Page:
IT Summit Summary

I’m just back from the IT Summit conference. In general, it was an outstanding conference in many respects.

People

Without trying to list the names of everyone, it’s apparent for most users of social media that face to face gathering times have changed in the past few years. I used to go to conferences and mingle with local colleagues and a few others I’d met a various functions and committees but there wasn’t much of a community. Now we meet people we’ve never seen and can enter in to meaningful discussion since all the banter and small talk takes place  in other spaces.

This conference brings together not only educators and administrators but also IT. I certainly commend our own IT team for focusing on students but not all do. This is a great way to have them understand that their clients are students and it’s a highly complex task to provide safe, secure environments that also enable them to have the access needed to use the tools that help them learn.

Keynotes

I’ve heard David Warlick live a couple of times but I must say this was worth seeing. David is a gifted storyteller but certainly connects to … Read the rest

Defining “Teacher”

We hear a lot about the changing role of teachers (I’m tiring of the phrases “sage on the stage” and “guide on the side”) but in reality students are still looking at the teachers as authorities. That’s not necessarily a bad thing but unquestionably it’s not all that sustainable considering the possibilities of disruptive education.

Content is Everywhere

So when sites like this emerge it simply highlights the reality that students should never have to settle for  second rate educational content.  If I were teaching Physics, I would be crazy not to invite Walter Lewin into my classroom at some point.  An economics or political science class could utilze the works of Alan Blight.  And while it might be easy to say, textbooks also provide a level of expertise, a well-crafted lecture or better yet a live Q and A with the author is a game changer.

So as I ponder what this should and could l00k like, I think about how that changes my role as a teacher. Again, this is not a new conversation but when you have to live it, it truly changes how you feel about education.   I still love to teach, which can … Read the rest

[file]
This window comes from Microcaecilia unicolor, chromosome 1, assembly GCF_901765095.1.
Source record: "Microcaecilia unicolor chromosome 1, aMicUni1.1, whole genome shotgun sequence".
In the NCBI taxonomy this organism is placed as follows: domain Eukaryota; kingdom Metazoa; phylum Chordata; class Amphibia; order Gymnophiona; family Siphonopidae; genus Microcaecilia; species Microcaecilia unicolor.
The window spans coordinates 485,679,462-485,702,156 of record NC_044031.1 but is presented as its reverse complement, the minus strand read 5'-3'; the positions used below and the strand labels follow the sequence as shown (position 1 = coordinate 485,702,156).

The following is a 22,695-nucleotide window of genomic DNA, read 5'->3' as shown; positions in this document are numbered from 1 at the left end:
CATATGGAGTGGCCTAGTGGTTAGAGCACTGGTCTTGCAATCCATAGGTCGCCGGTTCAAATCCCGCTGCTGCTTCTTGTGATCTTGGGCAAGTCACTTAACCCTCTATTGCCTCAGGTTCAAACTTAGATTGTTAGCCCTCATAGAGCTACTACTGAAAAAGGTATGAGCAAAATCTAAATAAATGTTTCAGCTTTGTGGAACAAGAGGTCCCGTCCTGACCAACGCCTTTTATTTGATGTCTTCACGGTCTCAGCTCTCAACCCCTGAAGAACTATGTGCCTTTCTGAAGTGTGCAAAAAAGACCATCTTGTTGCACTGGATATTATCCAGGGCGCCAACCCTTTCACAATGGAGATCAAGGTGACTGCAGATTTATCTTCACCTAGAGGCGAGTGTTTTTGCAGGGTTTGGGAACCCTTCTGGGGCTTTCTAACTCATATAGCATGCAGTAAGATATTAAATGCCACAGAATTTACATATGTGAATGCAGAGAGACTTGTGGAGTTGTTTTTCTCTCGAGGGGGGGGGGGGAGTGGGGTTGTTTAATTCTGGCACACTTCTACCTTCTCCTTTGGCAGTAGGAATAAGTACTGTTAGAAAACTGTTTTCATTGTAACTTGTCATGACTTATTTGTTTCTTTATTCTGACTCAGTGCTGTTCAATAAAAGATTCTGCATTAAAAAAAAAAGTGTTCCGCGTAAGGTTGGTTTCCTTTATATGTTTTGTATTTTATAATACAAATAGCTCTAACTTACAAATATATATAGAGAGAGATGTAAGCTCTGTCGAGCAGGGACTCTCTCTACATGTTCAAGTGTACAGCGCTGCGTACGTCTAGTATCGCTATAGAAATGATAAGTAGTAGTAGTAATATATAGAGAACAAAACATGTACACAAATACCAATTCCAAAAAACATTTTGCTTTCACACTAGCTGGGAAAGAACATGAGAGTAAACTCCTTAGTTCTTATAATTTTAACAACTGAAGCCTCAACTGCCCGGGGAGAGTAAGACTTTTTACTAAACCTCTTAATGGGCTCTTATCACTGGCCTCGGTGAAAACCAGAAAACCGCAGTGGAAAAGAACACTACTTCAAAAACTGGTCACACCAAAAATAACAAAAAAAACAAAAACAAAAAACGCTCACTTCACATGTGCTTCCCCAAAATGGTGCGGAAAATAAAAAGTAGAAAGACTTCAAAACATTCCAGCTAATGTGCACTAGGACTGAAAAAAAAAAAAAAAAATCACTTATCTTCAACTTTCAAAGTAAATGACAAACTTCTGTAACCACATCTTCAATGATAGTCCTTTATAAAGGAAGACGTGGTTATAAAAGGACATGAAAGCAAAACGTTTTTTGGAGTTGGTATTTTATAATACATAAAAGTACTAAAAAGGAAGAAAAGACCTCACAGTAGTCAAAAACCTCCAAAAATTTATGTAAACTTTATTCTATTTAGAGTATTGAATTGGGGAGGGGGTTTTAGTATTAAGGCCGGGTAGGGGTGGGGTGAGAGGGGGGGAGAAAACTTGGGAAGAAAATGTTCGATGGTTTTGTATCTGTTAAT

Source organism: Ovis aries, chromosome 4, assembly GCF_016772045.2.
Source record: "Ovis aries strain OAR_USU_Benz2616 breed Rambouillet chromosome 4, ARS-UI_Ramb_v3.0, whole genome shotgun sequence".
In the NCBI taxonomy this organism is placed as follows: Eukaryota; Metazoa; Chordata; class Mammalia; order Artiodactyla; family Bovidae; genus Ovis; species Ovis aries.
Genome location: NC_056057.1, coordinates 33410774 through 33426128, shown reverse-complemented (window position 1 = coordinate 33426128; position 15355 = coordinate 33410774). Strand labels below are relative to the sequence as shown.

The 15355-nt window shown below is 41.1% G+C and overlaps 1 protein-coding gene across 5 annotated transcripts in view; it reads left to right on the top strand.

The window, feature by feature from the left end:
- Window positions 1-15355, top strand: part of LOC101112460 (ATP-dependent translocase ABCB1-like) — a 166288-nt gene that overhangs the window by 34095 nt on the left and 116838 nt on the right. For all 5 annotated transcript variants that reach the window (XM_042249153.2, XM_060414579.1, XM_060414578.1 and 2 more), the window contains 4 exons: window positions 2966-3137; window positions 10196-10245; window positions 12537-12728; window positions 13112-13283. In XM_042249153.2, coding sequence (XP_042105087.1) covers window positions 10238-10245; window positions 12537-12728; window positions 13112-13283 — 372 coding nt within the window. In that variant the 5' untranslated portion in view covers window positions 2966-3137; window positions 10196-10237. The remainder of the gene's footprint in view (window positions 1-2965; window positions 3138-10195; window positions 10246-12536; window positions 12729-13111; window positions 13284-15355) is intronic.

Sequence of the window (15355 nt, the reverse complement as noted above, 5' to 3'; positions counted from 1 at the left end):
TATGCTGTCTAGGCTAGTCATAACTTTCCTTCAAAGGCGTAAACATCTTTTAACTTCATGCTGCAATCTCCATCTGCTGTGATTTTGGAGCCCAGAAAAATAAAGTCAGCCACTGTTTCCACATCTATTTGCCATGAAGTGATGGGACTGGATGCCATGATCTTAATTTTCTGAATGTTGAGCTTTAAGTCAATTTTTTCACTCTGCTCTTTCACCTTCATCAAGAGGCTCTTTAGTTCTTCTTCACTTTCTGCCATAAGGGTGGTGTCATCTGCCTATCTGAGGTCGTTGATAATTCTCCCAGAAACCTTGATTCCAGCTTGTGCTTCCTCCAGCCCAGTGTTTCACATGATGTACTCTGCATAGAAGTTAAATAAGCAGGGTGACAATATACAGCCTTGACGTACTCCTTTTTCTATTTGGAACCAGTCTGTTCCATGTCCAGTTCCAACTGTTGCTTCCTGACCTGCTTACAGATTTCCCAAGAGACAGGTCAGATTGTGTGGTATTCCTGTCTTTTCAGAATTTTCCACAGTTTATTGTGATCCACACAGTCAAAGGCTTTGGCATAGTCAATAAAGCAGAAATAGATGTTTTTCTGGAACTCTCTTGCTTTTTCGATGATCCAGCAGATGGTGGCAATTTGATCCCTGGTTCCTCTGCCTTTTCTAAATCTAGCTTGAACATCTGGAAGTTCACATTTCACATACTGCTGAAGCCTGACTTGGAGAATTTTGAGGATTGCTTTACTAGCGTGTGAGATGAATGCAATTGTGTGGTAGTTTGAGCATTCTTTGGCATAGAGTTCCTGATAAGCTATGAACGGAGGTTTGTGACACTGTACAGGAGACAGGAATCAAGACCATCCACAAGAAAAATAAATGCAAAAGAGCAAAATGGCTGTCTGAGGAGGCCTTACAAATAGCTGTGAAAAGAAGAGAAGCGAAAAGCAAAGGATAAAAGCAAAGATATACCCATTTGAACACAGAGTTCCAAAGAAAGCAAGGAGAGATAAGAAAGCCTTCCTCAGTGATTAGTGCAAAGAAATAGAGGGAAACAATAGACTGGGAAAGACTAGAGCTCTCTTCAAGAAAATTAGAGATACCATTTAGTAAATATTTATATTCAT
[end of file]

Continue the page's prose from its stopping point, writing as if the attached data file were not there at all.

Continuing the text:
19:53 minutes worth of goodness

Alec Couros‘ presentation Open, Social, Connected really delivers on how to present for an online conference. The challenge of creating content for an online conference is a daunting and exciting adventure. While this year’s presentations were limited to 20 minutes or less, they weren’t and aren’t restricted to any specific format. We’ve yet to develop too many standards in what makes a good online presentation. I’m not ready yet to thrown down the rubric. There’s too much to be explored.

Where Alec wins is in his wise mix of media including public domain video and audio, thoughtful graphics and animation, green screen, humor and a personal touch. I’ve always enjoyed presentations that show me context. Who are you? Where do you live? David Warlick did a great job with this in prior keynotes and Clarence Fisher focused largely on place in his keynote last year. Alec begins his presentation by providing a context and allowing us to get comfortable with his content.

Since his content is about open content, Alec uses video from public domain to create transitions to his piece. In this way, it’s easy for us to follow.

His feature on twitter might challenge Common Craft as … Read the rest

Two blog posts in one

Part 1

If you’ve ever heard the first statement in a staffroom, the rest of the logic would follow.  Learning is what makes us human and to use this logic would suggest that schools can be inhumane institutions.

This is some of the thinking of Dr. Michael Wesch.  In the first 20 minutes or so of this presentation from his talk at the University of Manitoba, he makes such a clear case for the shift in learning due to a changing media. I love the fact that there are so many great conversations and folks dedicated to solid pedagogy which is not new. What’s new is the way new media is influences this. Wesch is the maker of The Machine is Using Us which demonstrates this shift.  The way we experience information and content is new and I’ve yet to hear a good argument to suggest it’s no big deal, let’s do school as usual.

I really want to get good and keeping both solid pedagogy and how it fits with new media in balance. What’s interesting is that the new media is leading people to push the edge of the envelope of innovation and get criticized because they … Read the rest

Telling the New Story…Year 3

This podcast goes way back to 2006 when I first interviewed Darren, Clarence and Kathy. Since that time, I interviewed them last year as well have had the three of them talk to a couple of my classes and various other PD events.

Here are the links to the other podcasts in case you missed it:

The post that inspired it all.

I’m always thrilled to chat with these people as I think they represent so much of what good teaching and learning looks like. I’m excited to say that next week the three of them will unite for the first time in Winnipeg. Those will also be some great conversations

This is also my first crack at an enhanced podcast. If you view this in itunes, you’ll have the ability to skip ahead or easily access chapters.… Read the rest